Similar to our TF analyses (Figure 5), we also identified the genes altered in the AF-schizophrenia/control group but not in the AT-schizophrenia/control group using differential analyses of enhancers, promoters, or gene expression. It should be noted that in the differential analyses here, the schizophrenia subjects (whether AF or AT) and their controls were compared at the cohort level, while matched schizophrenia/control pairs were examined individually in the TF-based analysis. At the epigenomic level, in NeuN+ nuclei, we identified 687 and 549 genes changed in the AF- but not in AT-schizophrenics by examining differential enhancers and promoters, respectively (Supplementary file 16). These genes were linked to epigenomic features restored to their basal level after treatment. In NeuN- nuclei, there were 270 and 17 recovered genes linked with differential enhancers and promoters, respectively. At the transcriptomic level, 145 DEGs in NeuN+ nuclei and 109 in NeuN- nuclei were discovered in AF-schizophrenia/control comparison but not in the AT-schizophrenia/control differential analysis.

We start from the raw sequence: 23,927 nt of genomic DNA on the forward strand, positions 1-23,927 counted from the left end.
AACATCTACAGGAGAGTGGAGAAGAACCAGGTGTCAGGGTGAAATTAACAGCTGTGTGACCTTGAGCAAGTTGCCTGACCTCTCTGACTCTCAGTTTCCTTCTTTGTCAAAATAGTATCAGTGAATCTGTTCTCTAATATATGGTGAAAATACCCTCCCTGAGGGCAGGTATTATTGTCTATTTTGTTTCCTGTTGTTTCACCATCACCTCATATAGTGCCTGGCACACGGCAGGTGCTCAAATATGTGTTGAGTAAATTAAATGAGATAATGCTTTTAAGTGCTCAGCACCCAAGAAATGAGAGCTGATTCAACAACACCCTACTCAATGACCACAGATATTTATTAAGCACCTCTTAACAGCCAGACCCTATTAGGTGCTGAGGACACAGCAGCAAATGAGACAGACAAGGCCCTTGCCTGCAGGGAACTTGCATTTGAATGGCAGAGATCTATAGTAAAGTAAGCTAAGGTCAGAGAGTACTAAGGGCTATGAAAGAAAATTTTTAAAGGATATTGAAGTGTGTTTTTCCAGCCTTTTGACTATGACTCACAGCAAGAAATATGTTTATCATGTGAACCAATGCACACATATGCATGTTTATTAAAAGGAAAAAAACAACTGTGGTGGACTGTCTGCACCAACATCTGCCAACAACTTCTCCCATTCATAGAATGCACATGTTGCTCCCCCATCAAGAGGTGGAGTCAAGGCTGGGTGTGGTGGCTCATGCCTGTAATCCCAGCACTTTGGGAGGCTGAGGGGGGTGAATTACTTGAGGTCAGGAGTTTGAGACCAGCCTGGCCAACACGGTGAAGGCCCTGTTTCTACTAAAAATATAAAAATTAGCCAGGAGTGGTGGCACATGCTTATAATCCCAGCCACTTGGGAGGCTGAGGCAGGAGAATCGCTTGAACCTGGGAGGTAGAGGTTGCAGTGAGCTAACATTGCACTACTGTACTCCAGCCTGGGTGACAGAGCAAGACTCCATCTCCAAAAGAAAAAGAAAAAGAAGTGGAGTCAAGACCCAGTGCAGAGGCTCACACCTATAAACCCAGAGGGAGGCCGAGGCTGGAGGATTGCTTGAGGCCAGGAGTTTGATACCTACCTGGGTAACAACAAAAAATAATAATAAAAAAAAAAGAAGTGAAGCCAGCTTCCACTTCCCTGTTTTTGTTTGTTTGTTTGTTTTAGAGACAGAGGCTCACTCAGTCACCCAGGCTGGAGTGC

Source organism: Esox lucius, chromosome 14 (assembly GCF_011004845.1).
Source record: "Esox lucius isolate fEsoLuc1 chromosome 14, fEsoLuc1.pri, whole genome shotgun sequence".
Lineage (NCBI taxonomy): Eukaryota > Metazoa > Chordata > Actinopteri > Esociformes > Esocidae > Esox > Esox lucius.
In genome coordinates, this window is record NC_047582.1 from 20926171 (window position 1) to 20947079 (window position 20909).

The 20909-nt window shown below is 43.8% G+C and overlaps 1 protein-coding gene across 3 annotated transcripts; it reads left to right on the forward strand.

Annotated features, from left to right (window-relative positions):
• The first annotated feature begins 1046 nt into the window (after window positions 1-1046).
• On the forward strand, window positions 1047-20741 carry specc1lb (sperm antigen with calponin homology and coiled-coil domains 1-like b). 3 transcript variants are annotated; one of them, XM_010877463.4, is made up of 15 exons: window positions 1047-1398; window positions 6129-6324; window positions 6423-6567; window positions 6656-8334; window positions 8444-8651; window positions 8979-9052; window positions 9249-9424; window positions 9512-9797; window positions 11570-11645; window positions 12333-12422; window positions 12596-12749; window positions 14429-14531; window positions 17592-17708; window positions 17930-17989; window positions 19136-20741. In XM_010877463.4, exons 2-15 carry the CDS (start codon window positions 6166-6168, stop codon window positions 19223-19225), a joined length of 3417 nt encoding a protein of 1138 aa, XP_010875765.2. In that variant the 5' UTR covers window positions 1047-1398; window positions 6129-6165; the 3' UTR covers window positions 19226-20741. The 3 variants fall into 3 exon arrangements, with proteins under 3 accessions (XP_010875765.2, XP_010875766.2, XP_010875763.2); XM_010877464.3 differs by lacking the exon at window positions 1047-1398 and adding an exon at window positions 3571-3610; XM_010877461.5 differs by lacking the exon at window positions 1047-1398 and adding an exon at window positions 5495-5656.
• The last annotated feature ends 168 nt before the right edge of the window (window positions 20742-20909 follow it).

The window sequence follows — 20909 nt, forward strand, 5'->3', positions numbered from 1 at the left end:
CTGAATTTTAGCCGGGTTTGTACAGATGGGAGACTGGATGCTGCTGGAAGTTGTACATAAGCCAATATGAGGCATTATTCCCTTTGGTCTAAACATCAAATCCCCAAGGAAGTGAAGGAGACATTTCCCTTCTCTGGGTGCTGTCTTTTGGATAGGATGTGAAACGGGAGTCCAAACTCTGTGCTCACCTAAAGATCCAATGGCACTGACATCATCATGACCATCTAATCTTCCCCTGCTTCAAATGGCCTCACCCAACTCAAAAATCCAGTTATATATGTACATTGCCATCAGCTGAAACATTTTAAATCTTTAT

Alterations in antipsychotic-treated but not in antipsychotic-free schizophrenics

We next sorted to characterize those TFs that exhibit regulatory alterations in the AT-schizophrenia/control cohort but not in the AF-schizophrenia/control cohort. Our goal was to identify modifications in pathways that represent a consequence of antipsychotic medication rather than an epigenetic mark of schizophrenia in the postmortem human brain (in other words, unwanted side effects caused by antipsychotic treatment). In the same way as above, we identified those TFs with a change in the AT-schizophrenia/control group but not in the AF-schizophrenia/control group for the NeuN+ nuclei (Figure 5A; Supplementary file 13). Further filtering of these TFs based on a significance cut-off of FDR <0.05 leads to the identification of FOXO1 (FDR 4.89×10–2).